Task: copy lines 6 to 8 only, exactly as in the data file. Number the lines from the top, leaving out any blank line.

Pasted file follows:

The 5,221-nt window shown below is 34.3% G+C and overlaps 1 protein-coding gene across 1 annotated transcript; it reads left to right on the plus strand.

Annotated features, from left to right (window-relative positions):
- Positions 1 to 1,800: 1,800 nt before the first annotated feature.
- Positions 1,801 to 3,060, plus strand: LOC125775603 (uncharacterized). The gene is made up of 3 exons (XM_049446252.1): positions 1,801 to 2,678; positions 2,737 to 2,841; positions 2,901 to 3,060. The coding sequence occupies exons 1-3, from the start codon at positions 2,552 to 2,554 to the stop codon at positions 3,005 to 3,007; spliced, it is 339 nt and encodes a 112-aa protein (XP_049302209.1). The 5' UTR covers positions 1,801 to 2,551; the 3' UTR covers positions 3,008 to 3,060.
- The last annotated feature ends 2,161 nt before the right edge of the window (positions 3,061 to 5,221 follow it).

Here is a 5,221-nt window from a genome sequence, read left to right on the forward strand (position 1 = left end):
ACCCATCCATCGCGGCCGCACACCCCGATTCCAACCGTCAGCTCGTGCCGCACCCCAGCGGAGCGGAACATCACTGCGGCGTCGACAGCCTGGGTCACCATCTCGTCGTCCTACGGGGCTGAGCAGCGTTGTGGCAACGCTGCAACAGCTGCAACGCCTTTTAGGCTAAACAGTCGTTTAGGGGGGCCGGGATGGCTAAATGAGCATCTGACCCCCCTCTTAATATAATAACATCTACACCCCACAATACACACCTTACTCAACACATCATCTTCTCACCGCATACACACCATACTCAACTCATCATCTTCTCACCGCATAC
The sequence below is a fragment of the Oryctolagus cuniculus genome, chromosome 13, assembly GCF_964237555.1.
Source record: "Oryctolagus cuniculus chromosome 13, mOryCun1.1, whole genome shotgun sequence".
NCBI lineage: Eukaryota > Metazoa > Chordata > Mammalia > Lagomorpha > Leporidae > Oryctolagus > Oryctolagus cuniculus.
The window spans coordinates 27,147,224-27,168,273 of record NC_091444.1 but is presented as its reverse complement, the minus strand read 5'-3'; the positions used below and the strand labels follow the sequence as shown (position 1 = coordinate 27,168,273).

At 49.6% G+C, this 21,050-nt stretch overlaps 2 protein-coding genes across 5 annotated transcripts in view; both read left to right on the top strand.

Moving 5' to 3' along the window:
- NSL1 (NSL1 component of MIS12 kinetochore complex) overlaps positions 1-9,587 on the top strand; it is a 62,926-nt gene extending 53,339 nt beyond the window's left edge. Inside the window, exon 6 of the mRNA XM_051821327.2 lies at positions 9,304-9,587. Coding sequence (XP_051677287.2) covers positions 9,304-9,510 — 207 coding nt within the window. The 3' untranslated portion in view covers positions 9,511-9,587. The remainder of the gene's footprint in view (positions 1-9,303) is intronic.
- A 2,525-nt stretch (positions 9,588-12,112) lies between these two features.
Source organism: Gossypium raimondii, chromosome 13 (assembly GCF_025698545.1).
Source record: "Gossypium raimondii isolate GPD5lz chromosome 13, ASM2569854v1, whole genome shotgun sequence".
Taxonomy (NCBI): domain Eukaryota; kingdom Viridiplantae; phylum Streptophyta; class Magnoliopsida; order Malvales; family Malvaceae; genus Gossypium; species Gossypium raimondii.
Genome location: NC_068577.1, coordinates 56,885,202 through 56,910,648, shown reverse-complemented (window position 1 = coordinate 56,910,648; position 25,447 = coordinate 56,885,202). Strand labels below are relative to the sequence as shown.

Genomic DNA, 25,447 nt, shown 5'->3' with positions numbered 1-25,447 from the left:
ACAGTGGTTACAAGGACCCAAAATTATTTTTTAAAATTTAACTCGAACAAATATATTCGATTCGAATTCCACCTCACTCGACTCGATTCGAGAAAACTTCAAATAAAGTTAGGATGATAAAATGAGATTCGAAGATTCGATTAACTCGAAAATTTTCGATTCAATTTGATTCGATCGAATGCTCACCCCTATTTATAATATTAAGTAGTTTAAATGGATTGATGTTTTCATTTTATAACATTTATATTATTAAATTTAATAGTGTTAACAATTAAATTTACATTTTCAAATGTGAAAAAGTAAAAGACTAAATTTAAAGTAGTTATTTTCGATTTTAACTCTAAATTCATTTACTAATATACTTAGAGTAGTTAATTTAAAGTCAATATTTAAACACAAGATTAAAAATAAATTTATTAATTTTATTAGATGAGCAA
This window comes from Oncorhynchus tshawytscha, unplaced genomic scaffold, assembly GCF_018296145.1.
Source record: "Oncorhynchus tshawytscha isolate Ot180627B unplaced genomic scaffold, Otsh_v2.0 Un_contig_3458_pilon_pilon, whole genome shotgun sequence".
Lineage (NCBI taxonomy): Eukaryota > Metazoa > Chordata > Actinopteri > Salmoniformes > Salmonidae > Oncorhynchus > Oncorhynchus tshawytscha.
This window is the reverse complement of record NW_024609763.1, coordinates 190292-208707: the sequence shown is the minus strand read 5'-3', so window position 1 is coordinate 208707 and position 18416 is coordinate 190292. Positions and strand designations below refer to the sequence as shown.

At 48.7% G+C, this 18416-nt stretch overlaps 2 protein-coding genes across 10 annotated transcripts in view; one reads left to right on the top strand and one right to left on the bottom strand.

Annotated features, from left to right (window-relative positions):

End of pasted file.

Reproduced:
Here is a 5,221-nt window from a genome sequence, read left to right on the forward strand (position 1 = left end):
ACCCATCCATCGCGGCCGCACACCCCGATTCCAACCGTCAGCTCGTGCCGCACCCCAGCGGAGCGGAACATCACTGCGGCGTCGACAGCCTGGGTCACCATCTCGTCGTCCTACGGGGCTGAGCAGCGTTGTGGCAACGCTGCAACAGCTGCAACGCCTTTTAGGCTAAACAGTCGTTTAGGGGGGCCGGGATGGCTAAATGAGCATCTGACCCCCCTCTTAATATAATAACATCTACACCCCACAATACACACCTTACTCAACACATCATCTTCTCACCGCATACACACCATACTCAACTCATCATCTTCTCACCGCATAC
The sequence below is a fragment of the Oryctolagus cuniculus genome, chromosome 13, assembly GCF_964237555.1.